The History of the Peloponnesian War
Page: 200The next day the Argives and their allies formed in the order in which they meant to fight, if they chanced to encounter the enemy; and the Lacedaemonians returning from the water to their old encampment by the temple of Heracles, suddenly saw their adversaries close in front of them, all in complete order, and advanced from the hill. A shock like that of the present moment the Lacedaemonians do not ever remember to have experienced: there was scant time for preparation, as they instantly and hastily fell into their ranks, Agis, their king, directing everything, agreeably to the law. For when a king is in the field all commands proceed from him: he gives the word to the Polemarchs; they to the Lochages; these to the Pentecostyes; these again to the Enomotarchs, and these last to the Enomoties. In short all orders required pass in the same way and quickly reach the troops; as almost the whole Lacedaemonian army, save for a small part, consists of officers under officers, and the care of what is to be done falls upon many.
In this battle the left wing was composed of the Sciritae, who in a Lacedaemonian army have always that post to themselves alone; next to these were the soldiers of Brasidas from Thrace, and the Neodamodes with them; then came the Lacedaemonians themselves, company after company, with the Arcadians of Heraea at their side. After these were the Maenalians, and on the right wing the Tegeans with a few of the Lacedaemonians at the extremity; their cavalry being posted upon the two wings. Such was the Lacedaemonian formation. That of their opponents was as follows: On the right were the Mantineans, the action taking place in their country; next to them the allies from Arcadia; after whom came the thousand picked men of the Argives, to whom the state had given a long course of military training at the public expense; next to them the rest of the Argives, and after them their allies, the Cleonaeans and Orneans, and lastly the Athenians on the extreme left, and lastly the Athenians on the extreme left, and their own cavalry with them.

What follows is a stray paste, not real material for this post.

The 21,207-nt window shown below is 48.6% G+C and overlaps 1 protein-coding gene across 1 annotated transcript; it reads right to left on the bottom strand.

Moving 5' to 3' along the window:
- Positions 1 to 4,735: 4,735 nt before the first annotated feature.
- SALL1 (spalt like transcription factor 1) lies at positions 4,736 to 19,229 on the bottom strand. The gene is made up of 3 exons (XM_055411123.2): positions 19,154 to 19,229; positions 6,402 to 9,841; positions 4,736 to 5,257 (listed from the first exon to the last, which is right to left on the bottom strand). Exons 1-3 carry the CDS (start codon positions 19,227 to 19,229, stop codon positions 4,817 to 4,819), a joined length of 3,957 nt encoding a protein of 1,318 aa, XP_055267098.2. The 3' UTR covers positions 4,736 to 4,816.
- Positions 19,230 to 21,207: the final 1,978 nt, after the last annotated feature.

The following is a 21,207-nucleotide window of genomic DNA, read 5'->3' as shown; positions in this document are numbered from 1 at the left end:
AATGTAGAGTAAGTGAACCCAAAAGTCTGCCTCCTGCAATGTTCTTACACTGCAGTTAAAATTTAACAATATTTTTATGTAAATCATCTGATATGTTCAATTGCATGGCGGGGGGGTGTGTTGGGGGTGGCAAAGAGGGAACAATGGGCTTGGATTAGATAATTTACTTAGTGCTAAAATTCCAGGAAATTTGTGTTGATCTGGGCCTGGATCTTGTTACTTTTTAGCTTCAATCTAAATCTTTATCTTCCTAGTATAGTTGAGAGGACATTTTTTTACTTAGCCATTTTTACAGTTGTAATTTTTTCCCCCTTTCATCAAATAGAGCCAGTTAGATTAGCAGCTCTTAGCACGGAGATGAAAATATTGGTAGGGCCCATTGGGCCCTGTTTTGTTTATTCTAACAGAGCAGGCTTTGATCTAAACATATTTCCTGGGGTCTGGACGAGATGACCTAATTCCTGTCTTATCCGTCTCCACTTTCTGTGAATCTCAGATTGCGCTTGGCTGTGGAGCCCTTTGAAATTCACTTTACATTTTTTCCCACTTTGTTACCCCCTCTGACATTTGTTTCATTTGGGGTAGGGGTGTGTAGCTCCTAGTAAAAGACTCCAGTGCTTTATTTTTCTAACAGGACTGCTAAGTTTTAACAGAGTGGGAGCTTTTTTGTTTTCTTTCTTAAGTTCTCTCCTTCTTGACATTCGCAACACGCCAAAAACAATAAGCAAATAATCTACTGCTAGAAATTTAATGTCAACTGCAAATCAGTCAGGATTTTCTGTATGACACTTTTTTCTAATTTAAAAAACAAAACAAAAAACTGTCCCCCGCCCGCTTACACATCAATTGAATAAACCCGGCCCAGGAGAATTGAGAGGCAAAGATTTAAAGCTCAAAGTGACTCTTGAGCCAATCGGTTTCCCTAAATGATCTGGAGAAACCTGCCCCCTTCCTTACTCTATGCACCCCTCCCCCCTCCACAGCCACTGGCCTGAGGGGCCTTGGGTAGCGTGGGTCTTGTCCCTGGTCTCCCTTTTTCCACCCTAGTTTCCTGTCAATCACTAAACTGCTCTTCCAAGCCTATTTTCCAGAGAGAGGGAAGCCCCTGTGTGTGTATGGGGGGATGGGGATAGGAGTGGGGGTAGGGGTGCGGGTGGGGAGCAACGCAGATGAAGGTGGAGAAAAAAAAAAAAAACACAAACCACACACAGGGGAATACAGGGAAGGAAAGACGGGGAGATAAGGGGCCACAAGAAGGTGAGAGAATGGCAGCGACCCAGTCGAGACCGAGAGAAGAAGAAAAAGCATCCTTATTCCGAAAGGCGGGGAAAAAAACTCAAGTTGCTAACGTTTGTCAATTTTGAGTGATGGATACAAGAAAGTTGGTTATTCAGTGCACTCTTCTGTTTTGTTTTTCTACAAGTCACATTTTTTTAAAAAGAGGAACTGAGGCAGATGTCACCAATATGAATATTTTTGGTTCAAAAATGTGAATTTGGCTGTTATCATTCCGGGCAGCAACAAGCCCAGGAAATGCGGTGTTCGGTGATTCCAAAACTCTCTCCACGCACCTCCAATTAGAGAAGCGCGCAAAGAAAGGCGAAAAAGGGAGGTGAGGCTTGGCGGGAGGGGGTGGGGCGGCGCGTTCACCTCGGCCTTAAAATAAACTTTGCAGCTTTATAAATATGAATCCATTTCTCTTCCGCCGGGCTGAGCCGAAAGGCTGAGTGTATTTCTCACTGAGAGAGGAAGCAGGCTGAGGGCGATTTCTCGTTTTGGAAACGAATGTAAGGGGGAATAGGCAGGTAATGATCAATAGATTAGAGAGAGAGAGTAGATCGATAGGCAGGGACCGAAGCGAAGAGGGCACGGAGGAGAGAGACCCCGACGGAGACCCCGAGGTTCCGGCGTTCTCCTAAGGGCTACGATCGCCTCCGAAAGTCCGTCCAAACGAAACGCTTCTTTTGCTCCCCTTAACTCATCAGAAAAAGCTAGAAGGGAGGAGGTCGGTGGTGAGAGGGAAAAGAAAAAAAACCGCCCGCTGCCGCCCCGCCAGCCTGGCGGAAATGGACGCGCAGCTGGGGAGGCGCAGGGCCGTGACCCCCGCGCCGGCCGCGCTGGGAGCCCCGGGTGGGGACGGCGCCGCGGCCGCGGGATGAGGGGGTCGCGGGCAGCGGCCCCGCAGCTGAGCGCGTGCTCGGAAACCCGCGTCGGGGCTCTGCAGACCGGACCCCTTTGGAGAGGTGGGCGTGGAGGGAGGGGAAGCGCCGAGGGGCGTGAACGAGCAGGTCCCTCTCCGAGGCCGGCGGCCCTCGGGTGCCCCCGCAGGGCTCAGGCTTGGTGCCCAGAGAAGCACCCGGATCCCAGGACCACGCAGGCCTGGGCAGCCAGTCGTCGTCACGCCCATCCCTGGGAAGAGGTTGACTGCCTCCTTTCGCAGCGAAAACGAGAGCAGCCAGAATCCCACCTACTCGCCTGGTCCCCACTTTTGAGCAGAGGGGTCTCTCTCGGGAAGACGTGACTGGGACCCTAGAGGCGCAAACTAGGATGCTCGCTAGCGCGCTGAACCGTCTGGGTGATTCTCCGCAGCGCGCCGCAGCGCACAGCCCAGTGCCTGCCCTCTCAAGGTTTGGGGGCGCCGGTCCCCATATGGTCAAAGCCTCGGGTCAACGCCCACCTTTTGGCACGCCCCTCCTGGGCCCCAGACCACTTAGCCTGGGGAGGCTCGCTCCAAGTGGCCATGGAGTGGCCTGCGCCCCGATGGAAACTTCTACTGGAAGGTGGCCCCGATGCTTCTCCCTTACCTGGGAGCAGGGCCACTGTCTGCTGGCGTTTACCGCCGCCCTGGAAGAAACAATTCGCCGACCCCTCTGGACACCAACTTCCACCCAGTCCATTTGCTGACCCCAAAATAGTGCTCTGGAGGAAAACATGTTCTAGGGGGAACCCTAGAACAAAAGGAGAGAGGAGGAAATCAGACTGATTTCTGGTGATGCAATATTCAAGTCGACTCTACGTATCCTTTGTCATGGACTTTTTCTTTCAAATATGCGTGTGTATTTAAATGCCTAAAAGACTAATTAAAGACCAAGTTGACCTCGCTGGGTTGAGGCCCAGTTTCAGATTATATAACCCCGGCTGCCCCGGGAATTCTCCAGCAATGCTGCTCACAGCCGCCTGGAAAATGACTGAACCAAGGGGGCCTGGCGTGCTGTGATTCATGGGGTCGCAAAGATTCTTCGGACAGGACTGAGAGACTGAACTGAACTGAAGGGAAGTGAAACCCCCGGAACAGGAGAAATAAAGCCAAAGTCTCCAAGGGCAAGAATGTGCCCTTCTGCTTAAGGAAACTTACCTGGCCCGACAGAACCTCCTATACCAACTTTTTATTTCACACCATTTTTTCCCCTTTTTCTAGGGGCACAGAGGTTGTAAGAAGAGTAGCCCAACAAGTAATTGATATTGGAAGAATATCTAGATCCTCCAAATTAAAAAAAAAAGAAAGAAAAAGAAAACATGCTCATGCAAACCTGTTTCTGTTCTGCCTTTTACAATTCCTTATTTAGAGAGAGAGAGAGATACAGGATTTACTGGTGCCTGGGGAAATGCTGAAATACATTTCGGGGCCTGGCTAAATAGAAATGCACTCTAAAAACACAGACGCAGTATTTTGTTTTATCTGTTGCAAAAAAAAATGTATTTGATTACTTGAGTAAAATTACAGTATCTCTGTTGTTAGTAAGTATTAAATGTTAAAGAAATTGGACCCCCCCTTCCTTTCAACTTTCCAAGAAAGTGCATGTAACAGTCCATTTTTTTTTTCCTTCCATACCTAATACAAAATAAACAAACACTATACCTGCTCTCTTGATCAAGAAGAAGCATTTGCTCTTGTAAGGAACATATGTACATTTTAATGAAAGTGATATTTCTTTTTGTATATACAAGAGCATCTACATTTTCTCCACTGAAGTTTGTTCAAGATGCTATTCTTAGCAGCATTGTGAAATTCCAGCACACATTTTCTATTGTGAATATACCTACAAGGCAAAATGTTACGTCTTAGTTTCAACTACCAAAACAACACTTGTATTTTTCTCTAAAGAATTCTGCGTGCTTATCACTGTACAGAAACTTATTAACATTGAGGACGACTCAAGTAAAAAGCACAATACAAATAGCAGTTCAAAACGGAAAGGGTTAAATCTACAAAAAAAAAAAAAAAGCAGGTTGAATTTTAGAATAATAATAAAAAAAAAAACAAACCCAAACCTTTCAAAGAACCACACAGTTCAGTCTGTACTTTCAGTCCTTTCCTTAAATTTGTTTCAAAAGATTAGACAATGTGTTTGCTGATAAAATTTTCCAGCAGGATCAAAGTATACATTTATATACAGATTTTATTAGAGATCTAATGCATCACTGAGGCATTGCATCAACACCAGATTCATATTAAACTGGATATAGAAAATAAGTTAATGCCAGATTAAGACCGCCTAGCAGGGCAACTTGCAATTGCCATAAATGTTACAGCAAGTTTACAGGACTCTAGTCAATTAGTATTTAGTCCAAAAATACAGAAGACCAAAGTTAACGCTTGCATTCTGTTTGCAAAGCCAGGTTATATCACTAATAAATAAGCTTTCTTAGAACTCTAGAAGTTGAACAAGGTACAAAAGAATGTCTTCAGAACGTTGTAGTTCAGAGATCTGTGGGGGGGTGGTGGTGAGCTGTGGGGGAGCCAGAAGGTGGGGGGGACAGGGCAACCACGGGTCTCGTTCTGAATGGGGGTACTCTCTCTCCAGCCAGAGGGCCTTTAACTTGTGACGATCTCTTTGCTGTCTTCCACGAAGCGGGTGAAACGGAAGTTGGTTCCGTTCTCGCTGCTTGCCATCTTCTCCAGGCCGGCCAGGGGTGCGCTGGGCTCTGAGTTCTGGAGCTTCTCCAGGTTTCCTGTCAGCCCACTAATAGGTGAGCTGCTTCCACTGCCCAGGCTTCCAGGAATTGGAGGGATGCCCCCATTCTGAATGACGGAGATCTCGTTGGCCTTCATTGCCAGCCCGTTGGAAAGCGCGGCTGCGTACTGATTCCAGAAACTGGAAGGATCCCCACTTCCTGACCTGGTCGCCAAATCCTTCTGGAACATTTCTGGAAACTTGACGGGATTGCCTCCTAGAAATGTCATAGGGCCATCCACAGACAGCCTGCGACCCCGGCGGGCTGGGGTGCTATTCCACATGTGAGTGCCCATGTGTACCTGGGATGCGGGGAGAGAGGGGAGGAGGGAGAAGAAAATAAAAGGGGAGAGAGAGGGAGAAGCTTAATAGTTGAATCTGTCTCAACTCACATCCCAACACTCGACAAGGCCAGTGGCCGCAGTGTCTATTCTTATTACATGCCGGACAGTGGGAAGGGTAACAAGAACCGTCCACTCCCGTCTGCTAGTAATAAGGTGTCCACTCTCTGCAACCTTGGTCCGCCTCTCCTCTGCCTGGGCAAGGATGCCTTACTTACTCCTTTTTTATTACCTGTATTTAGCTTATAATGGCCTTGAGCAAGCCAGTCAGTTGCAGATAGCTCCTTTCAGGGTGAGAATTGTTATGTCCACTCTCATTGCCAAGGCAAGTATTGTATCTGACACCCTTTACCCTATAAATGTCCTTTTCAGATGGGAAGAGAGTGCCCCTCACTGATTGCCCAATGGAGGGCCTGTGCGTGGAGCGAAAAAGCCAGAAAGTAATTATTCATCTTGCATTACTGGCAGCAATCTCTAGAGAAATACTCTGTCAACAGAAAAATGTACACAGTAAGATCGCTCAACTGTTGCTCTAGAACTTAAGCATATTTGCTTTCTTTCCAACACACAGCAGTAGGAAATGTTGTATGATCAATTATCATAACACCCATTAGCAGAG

Such were the order and the forces of the two combatants. The Lacedaemonian army looked the largest; though as to putting down the numbers of either host, or of the contingents composing it, I could not do so with any accuracy. Owing to the secrecy of their government the number of the Lacedaemonians was not known, and men are so apt to brag about the forces of their country that the estimate of their opponents was not trusted. The following calculation, however, makes it possible to estimate the numbers of the Lacedaemonians present upon this occasion. There were seven companies in the field without counting the Sciritae, who numbered six hundred men: in each company there were four Pentecostyes, and in the Pentecosty four Enomoties. The first rank of the Enomoty was composed of four soldiers: as to the depth, although they had not been all drawn up alike, but as each captain chose, they were generally ranged eight deep; the first rank along the whole line, exclusive of the Sciritae, consisted of four hundred and forty-eight men.